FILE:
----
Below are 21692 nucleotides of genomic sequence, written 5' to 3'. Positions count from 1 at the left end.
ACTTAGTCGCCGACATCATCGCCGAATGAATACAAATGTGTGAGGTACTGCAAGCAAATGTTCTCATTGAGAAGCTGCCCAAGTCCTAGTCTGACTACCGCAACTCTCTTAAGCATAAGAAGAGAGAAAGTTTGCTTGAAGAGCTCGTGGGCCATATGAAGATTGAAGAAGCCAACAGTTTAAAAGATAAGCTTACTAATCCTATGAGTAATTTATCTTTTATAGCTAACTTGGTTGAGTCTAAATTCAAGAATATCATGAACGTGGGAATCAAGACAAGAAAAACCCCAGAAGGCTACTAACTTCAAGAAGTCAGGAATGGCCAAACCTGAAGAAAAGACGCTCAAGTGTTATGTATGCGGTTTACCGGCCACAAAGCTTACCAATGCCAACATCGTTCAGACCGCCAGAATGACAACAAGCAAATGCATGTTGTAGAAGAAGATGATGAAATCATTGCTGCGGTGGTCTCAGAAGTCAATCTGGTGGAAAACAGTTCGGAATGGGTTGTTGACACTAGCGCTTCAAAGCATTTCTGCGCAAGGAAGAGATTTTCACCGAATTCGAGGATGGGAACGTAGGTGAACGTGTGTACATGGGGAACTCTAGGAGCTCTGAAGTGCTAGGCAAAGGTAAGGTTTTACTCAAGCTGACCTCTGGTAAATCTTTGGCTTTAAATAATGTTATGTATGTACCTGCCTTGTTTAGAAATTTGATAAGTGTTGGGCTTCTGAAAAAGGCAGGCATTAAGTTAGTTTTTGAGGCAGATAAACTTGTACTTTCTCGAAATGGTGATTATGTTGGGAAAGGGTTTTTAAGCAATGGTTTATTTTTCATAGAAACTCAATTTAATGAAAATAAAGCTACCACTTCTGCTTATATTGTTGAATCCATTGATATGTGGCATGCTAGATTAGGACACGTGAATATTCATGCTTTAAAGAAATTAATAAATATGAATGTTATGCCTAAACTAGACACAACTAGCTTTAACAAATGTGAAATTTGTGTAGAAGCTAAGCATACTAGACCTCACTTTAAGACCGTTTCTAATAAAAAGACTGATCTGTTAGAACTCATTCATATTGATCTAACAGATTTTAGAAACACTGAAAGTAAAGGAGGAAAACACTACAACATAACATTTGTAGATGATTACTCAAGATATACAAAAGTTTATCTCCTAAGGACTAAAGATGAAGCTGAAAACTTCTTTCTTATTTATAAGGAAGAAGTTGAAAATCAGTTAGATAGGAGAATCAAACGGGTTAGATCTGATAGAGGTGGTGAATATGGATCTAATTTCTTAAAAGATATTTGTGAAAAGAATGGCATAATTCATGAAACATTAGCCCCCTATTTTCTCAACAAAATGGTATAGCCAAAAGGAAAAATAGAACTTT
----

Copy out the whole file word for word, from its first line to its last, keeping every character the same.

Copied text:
Below are 21692 nucleotides of genomic sequence, written 5' to 3'. Positions count from 1 at the left end.
ACTTAGTCGCCGACATCATCGCCGAATGAATACAAATGTGTGAGGTACTGCAAGCAAATGTTCTCATTGAGAAGCTGCCCAAGTCCTAGTCTGACTACCGCAACTCTCTTAAGCATAAGAAGAGAGAAAGTTTGCTTGAAGAGCTCGTGGGCCATATGAAGATTGAAGAAGCCAACAGTTTAAAAGATAAGCTTACTAATCCTATGAGTAATTTATCTTTTATAGCTAACTTGGTTGAGTCTAAATTCAAGAATATCATGAACGTGGGAATCAAGACAAGAAAAACCCCAGAAGGCTACTAACTTCAAGAAGTCAGGAATGGCCAAACCTGAAGAAAAGACGCTCAAGTGTTATGTATGCGGTTTACCGGCCACAAAGCTTACCAATGCCAACATCGTTCAGACCGCCAGAATGACAACAAGCAAATGCATGTTGTAGAAGAAGATGATGAAATCATTGCTGCGGTGGTCTCAGAAGTCAATCTGGTGGAAAACAGTTCGGAATGGGTTGTTGACACTAGCGCTTCAAAGCATTTCTGCGCAAGGAAGAGATTTTCACCGAATTCGAGGATGGGAACGTAGGTGAACGTGTGTACATGGGGAACTCTAGGAGCTCTGAAGTGCTAGGCAAAGGTAAGGTTTTACTCAAGCTGACCTCTGGTAAATCTTTGGCTTTAAATAATGTTATGTATGTACCTGCCTTGTTTAGAAATTTGATAAGTGTTGGGCTTCTGAAAAAGGCAGGCATTAAGTTAGTTTTTGAGGCAGATAAACTTGTACTTTCTCGAAATGGTGATTATGTTGGGAAAGGGTTTTTAAGCAATGGTTTATTTTTCATAGAAACTCAATTTAATGAAAATAAAGCTACCACTTCTGCTTATATTGTTGAATCCATTGATATGTGGCATGCTAGATTAGGACACGTGAATATTCATGCTTTAAAGAAATTAATAAATATGAATGTTATGCCTAAACTAGACACAACTAGCTTTAACAAATGTGAAATTTGTGTAGAAGCTAAGCATACTAGACCTCACTTTAAGACCGTTTCTAATAAAAAGACTGATCTGTTAGAACTCATTCATATTGATCTAACAGATTTTAGAAACACTGAAAGTAAAGGAGGAAAACACTACAACATAACATTTGTAGATGATTACTCAAGATATACAAAAGTTTATCTCCTAAGGACTAAAGATGAAGCTGAAAACTTCTTTCTTATTTATAAGGAAGAAGTTGAAAATCAGTTAGATAGGAGAATCAAACGGGTTAGATCTGATAGAGGTGGTGAATATGGATCTAATTTCTTAAAAGATATTTGTGAAAAGAATGGCATAATTCATGAAACATTAGCCCCCTATTTTCTCAACAAAATGGTATAGCCAAAAGGAAAAATAGAACTTT